Hoffmann vs. Young for Taghkanic’s top spot

TAGHKANIC–Gone are the days when elections for offices in this town went uncontested. With the exception of assessor, there are heated races for every town office on the ballot this year.

It has been many years since Taghkanic Supervisor Elizabeth “Betty” Young has had an opponent in her quest for the top spot in town, but this year Loretta Hoffmann has stepped up to the plate.

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Stigma, healthcare barriers compound disabilities

GREENPORT–The Columbia County Community Services Board in partnership with the Columbia County Department of Human Services held its 16th annual Legislative Forum Friday, October 23, at Columbia-Greene Community College, with federal, state and local officials on hand to listen and respond to concerns about the delivery of physical health care to persons with disabling conditions. Many of the problems were identified at a public hearing held by the board September 17.

The Columbia County Community Services Board (CSB) is responsible under state law to assess the needs of individuals with chemical dependency, mental illness and intellectual/developmental disabilities, and among those present at the forum to hear that assessment were Benedict McCaffree, representing Congressman Scott Murphy (D-20th), Senator Stephen Saland (R-41st), Assemblymen Marcus Molinaro (R-103rd), and Supervisors Roy Brown (R-Germantown), William Hughes (D-Hudson)and Lynda Sheer (R-Gallatin), along with county Sheriff David W. Harrison Jr.

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Judge dismisses suit by New Leb justice

NEW LEBANON—A state Supreme Court judge has dismissed the lawsuit that junior town Justice Darcy Poppey filed against other town officials.

Senior Town Justice Shaun McHugh announced the dismissal of the suit at a meet-the-candidates event Thursday, October 29, at the firehouse, and Town Attorney Jason Shaw confirmed the decision Friday.

Justice Poppey had sought to have the court prevent the Town Board from changing the status and hours of the deputy court clerk, who assists her. She also sought to have the court force the Town Board to increase her salary.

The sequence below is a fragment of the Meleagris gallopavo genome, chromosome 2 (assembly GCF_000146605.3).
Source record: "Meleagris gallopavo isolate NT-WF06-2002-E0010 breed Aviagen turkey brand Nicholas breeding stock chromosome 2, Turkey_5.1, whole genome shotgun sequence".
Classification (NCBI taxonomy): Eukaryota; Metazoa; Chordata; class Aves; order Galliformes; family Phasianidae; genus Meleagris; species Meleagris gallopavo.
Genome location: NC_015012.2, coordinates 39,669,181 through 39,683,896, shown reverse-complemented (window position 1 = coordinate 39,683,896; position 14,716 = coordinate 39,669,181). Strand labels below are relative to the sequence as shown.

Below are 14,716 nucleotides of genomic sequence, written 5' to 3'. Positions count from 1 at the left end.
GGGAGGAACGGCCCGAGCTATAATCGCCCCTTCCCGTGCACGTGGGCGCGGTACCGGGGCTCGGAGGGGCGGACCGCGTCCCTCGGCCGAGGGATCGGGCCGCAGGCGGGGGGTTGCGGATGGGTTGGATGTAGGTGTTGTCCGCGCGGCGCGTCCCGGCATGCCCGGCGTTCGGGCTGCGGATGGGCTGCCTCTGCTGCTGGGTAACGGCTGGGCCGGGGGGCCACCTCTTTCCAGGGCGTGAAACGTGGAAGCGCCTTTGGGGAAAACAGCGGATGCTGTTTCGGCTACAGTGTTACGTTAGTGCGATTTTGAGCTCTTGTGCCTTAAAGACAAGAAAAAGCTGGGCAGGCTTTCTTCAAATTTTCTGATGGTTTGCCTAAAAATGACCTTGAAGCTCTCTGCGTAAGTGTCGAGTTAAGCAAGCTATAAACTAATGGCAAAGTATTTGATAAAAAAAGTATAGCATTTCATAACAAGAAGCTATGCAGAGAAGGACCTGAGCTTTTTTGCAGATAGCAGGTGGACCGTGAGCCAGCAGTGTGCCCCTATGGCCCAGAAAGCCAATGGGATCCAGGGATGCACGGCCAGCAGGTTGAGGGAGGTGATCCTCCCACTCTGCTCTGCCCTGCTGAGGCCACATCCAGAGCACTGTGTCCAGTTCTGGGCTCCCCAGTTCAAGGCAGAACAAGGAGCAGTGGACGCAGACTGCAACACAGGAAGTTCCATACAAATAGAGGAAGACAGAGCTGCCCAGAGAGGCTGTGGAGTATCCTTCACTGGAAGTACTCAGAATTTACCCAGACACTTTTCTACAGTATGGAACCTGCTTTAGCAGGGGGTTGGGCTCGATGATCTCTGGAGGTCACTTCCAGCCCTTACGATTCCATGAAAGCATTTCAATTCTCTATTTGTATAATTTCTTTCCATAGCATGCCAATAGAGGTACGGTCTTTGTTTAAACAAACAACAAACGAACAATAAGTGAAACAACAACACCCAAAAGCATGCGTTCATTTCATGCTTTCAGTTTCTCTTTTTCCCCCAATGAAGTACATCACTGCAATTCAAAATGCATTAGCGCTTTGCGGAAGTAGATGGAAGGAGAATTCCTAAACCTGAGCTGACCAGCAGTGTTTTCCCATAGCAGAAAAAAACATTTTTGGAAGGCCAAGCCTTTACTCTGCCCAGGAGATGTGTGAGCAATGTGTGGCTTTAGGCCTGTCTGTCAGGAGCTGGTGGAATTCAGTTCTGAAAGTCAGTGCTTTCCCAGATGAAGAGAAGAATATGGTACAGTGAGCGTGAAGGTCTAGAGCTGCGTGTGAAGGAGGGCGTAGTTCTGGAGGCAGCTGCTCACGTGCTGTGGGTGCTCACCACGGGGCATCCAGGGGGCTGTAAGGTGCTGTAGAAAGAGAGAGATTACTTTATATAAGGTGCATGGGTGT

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Chatham braces for annual sugar exchange

Homes on some streets see over 700 costumed kids

CHATHAM – It’s sunset on Halloween night. Do you know where your children are? Most likely they are on Kinderhook Street in the Village of Chatham. Houses on the half-mile long street have been known to get 700 to 800 trick-or-treaters.

“The houses are close together, it’s a long street, almost all residential,” said Chatham Village Police Chief Kevin Bohme of why Kinderhook Street is such a draw. He also says that Payn Avenue is another busy street on Halloween evening. “Our biggest concern on Payn Avenue and Kinderhook Street is cars,” said Chief Bohme in a recent interview. He says the village can’t block Kinderhook street traffic since it’s a main route through the village. Parents are very safety conscious on Halloween, he said, but one problem is traffic back-ups, as parents drive their kids from house to house and wait in their cars in the street.

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Police charge K’hook man with multiple felonies

GHENT—Livingston State Police investigators have charged a local man with 16 felonies relating to the forgery of legal documents.
John Novine, 45, of Kinderhook was charged with six counts of second degree forgery, six counts of first degree offering a false instrument for filing, three counts of first degree falsifying business records and one count of criminal possession of a forgery device, October 28.

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